Work from somewhere else. You may be like me and feel like leaving the house just for the sake of getting out for a while is a waste of time because you have so many things on your to-do list for your work. So, if you’re able to pack up your laptop and work from anywhere, do it. There’s a reason co-working spaces are appearing all over cities now - people actually like to work around other people, but on their own terms. Make the effort to go sit in a coffee shop for a while one day a week, or pay for a few hours in one of those virtual offices. Sometimes, a change of scenery is just what you need to jumpstart your productivity and recharge your mindset.
Take care of yourself. Okay, this is along the same lines of getting dressed and moving during the day. But, letting yourself go is easy to do when there’s no one else around to see it happen. Get up early and have that first cup of coffee early in the morning before you start your work day. Take a shower, shave, moisturize - the works. Get dressed, fix your hair, put on makeup (if you wear it), and put on that perfume you love. Make sure you stop working and eat a healthy lunch - don’t eat from a bag of chips and not stop. When you feel good, it will show in everything you do.
Give yourself a break. It’s tempting to work non-stop when you’re working from home. Especially if you’re running your own business, it may seem like you have a never-ending list of things to do, so why stop until you sleep? Even if you’re not feeling well, you may be tempted to sit on the couch with your computer because you can still sit upright. Give yourself a break! Being a workaholic will not do anything except wear you down and create burnout. Choose a stopping time for your work day and stick to it - let your brain wind down after a long day before you head off to dreamland.
Get a good night’s sleep. Burning the candle at both ends is a quick way to wear yourself out. At the least, you’ll end up producing inferior work, and at worst, you’ll makes yourself sick from being worn down. Shut everything down at that predetermined time, and relax before going to bed. Get to bed at a reasonable time, taking into account the time you want to get up the next day. Whether you want to stay up late working, or you prefer to get an early start, do what works best for you, just not both.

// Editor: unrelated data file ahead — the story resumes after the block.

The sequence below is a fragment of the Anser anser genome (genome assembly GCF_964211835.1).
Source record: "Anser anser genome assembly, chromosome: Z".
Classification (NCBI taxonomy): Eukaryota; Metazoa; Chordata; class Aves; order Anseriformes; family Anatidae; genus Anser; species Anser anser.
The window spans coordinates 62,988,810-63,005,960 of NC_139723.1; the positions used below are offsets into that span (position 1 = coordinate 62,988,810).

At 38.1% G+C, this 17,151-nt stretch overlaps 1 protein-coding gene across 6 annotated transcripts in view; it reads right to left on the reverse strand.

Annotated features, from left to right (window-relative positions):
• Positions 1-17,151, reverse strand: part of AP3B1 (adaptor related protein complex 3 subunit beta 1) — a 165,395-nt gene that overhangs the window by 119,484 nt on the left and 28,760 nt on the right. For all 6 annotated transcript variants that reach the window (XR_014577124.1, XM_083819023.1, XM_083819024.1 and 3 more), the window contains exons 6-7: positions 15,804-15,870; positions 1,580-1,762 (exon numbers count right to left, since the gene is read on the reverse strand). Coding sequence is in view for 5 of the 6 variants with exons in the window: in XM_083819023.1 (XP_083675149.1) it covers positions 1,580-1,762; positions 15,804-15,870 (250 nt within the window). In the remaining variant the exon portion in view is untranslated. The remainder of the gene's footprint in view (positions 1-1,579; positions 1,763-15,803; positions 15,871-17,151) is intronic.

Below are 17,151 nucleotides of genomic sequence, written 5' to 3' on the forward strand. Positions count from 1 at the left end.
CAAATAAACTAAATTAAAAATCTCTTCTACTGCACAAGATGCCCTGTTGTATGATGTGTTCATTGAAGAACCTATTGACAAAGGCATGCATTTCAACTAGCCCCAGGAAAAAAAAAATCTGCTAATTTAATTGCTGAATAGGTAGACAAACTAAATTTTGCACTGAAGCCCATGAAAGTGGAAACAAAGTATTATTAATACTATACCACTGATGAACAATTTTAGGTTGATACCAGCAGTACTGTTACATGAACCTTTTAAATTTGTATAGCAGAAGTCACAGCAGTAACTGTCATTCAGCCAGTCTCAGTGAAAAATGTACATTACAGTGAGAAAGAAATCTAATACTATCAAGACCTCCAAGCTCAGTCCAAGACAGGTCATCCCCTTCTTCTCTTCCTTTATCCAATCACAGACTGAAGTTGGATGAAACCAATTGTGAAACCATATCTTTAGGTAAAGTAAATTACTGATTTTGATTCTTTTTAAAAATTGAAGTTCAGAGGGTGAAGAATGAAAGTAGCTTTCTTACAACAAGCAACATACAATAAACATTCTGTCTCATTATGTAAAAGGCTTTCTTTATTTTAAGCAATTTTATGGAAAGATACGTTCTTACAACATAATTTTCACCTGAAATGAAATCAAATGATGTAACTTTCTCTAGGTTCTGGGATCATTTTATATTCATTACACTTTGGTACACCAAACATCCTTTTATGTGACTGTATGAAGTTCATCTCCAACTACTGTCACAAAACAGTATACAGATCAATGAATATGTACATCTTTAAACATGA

Work when you’re most productive. One of the joys of working from home is that more often than not, you can set your own schedule. So, if you know that you have a hard time focusing before 10:00am, don’t force yourself to start at 8:00am and dawdle until your motivation kicks in. Similarly, if you’re so tired after 4:00pm that you have a hard time being productive, start earlier in the day. If you have the ability to work when you want, take advantage of it. Personally, I like to start my day pretty early, take a break mid-day, and pick back up after lunch. I’ll pick up my son from school, catch up with him and eat dinner, then do a little more work after that. Do whatever works for you!
Let yourself have fun. Again, just because you work from home, that doesn’t mean that you should always be working. If your significant other has the day off, and your kid is in school, take some time to spend it together and enjoy your freedom for a while. Meet up with friends for lunch every once in a while, or enjoy shopping in the mall mid-week for that upcoming event. Let yourself do the things you enjoy, and don’t feel guilty about it. I always remind myself of the time I wasted working in a traditional office, and it helps me remember that not every single minute of my workday has ever been spent only working.
As the “workplace” keeps changing, more and more employers are accepting the idea of their employees working from home. If you’re self-employed, you may find yourself at home more often than not. I hope that you find these tips to be helpful reminders on how to stay sane, no matter your official work title.